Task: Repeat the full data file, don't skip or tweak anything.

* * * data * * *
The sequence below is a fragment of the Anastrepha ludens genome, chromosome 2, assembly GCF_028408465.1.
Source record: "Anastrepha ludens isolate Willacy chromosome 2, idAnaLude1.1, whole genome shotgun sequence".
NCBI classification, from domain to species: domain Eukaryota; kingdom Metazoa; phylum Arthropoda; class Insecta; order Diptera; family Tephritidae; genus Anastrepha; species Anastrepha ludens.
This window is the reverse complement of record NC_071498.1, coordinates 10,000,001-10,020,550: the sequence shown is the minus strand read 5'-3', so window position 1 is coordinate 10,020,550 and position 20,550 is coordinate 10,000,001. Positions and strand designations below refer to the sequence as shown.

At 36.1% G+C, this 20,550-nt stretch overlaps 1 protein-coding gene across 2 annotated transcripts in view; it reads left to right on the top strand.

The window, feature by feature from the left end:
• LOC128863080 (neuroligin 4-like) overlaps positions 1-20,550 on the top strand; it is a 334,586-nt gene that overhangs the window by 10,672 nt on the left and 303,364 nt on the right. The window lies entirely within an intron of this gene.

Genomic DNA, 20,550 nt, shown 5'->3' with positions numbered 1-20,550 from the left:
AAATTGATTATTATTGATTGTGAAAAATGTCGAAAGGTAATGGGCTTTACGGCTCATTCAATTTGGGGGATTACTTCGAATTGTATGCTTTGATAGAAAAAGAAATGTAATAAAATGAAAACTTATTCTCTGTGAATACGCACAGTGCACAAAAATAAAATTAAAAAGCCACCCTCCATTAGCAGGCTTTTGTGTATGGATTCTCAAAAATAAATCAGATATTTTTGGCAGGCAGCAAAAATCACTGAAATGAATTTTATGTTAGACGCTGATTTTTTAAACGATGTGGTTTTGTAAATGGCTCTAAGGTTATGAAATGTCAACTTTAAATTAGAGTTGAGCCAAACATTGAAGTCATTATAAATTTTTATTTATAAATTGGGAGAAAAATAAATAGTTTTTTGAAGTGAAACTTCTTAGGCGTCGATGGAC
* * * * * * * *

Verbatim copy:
The sequence below is a fragment of the Anastrepha ludens genome, chromosome 2, assembly GCF_028408465.1.
Source record: "Anastrepha ludens isolate Willacy chromosome 2, idAnaLude1.1, whole genome shotgun sequence".
NCBI classification, from domain to species: domain Eukaryota; kingdom Metazoa; phylum Arthropoda; class Insecta; order Diptera; family Tephritidae; genus Anastrepha; species Anastrepha ludens.
This window is the reverse complement of record NC_071498.1, coordinates 10,000,001-10,020,550: the sequence shown is the minus strand read 5'-3', so window position 1 is coordinate 10,020,550 and position 20,550 is coordinate 10,000,001. Positions and strand designations below refer to the sequence as shown.

At 36.1% G+C, this 20,550-nt stretch overlaps 1 protein-coding gene across 2 annotated transcripts in view; it reads left to right on the top strand.

The window, feature by feature from the left end:
• LOC128863080 (neuroligin 4-like) overlaps positions 1-20,550 on the top strand; it is a 334,586-nt gene that overhangs the window by 10,672 nt on the left and 303,364 nt on the right. The window lies entirely within an intron of this gene.

Genomic DNA, 20,550 nt, shown 5'->3' with positions numbered 1-20,550 from the left:
AAATTGATTATTATTGATTGTGAAAAATGTCGAAAGGTAATGGGCTTTACGGCTCATTCAATTTGGGGGATTACTTCGAATTGTATGCTTTGATAGAAAAAGAAATGTAATAAAATGAAAACTTATTCTCTGTGAATACGCACAGTGCACAAAAATAAAATTAAAAAGCCACCCTCCATTAGCAGGCTTTTGTGTATGGATTCTCAAAAATAAATCAGATATTTTTGGCAGGCAGCAAAAATCACTGAAATGAATTTTATGTTAGACGCTGATTTTTTAAACGATGTGGTTTTGTAAATGGCTCTAAGGTTATGAAATGTCAACTTTAAATTAGAGTTGAGCCAAACATTGAAGTCATTATAAATTTTTATTTATAAATTGGGAGAAAAATAAATAGTTTTTTGAAGTGAAACTTCTTAGGCGTCGATGGAC